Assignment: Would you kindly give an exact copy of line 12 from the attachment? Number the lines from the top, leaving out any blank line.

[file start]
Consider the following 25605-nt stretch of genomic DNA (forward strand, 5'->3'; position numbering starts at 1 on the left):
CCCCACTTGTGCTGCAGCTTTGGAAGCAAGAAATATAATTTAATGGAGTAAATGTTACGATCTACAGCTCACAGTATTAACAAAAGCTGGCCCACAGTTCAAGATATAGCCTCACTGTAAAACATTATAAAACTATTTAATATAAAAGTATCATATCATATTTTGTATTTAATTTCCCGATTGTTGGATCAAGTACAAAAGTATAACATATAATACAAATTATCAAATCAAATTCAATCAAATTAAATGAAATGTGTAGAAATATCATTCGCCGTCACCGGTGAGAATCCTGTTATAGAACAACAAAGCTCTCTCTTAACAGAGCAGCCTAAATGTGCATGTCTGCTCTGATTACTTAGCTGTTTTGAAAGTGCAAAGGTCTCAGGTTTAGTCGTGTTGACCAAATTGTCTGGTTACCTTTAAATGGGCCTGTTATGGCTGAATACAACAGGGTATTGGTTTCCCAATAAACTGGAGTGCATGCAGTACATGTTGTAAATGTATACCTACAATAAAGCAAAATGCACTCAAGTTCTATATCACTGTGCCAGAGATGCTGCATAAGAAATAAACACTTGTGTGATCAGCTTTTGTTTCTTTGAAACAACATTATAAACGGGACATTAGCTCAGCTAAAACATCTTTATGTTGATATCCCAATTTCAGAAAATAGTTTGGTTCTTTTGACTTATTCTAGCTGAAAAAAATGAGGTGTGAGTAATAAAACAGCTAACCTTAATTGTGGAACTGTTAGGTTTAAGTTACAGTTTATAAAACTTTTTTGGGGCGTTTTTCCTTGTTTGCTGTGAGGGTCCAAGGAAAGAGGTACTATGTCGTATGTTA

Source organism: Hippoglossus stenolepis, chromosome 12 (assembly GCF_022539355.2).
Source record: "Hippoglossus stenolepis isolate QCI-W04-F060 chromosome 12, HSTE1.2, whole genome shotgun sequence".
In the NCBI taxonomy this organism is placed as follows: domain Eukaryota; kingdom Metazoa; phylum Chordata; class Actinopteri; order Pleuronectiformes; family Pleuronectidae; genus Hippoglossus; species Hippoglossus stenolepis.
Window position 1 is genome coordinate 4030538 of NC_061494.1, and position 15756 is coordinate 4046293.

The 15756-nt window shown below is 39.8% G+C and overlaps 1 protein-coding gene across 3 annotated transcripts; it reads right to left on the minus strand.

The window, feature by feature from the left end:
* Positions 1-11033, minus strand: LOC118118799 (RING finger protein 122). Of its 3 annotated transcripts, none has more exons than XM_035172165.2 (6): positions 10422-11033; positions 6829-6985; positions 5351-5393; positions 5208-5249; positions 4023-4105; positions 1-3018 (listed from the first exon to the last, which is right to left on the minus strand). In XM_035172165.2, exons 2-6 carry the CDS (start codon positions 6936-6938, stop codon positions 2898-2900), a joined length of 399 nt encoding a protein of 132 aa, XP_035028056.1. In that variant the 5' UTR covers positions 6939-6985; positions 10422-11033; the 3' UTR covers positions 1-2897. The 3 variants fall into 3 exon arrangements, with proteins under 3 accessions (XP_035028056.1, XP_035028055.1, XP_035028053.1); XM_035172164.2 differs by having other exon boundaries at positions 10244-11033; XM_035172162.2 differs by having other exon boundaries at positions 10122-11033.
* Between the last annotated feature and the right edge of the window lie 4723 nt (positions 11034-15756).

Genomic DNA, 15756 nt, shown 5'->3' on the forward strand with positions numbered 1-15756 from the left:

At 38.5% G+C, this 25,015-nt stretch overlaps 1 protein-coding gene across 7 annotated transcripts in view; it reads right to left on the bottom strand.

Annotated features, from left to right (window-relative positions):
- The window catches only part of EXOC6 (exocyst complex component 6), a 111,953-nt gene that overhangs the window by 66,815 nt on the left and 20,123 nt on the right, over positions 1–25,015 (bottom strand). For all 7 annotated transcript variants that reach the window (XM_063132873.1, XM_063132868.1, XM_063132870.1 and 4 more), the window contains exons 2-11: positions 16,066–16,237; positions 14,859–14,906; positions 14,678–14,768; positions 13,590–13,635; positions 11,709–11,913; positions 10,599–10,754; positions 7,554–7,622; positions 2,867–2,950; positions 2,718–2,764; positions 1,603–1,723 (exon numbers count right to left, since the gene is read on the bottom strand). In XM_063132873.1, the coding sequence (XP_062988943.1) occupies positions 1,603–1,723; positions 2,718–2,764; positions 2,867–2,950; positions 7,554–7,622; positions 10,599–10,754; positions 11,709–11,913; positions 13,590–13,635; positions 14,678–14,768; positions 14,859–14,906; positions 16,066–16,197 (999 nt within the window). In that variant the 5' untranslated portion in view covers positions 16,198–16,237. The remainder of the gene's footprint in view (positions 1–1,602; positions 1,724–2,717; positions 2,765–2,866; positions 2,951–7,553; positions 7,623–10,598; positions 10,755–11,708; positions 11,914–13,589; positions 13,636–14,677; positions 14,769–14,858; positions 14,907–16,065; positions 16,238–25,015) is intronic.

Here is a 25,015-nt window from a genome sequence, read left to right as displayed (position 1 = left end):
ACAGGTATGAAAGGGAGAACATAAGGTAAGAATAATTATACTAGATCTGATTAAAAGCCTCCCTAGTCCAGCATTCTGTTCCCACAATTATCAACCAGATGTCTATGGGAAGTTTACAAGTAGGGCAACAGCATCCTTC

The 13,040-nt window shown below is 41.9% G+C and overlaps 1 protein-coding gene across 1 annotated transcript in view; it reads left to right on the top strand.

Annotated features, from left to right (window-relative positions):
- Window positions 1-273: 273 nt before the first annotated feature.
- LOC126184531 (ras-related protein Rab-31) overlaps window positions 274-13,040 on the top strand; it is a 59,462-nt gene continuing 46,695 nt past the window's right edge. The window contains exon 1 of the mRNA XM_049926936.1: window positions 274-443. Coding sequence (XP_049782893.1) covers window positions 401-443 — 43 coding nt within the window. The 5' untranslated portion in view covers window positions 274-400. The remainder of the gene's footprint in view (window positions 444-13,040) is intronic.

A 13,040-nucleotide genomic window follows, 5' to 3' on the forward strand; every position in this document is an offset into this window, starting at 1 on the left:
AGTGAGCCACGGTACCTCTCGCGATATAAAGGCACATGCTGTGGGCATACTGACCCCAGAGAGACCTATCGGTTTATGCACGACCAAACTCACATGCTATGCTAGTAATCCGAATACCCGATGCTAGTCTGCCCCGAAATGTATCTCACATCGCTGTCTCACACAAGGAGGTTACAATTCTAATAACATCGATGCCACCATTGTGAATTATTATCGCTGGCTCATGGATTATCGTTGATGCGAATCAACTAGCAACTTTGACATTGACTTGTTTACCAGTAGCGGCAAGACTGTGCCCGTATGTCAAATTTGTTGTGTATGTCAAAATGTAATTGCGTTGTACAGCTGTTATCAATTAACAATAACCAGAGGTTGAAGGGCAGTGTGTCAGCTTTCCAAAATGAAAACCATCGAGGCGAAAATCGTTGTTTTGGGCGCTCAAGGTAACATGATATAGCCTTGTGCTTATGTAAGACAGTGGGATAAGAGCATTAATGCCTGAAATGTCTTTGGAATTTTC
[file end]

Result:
At 38.5% G+C, this 25,015-nt stretch overlaps 1 protein-coding gene across 7 annotated transcripts in view; it reads right to left on the bottom strand.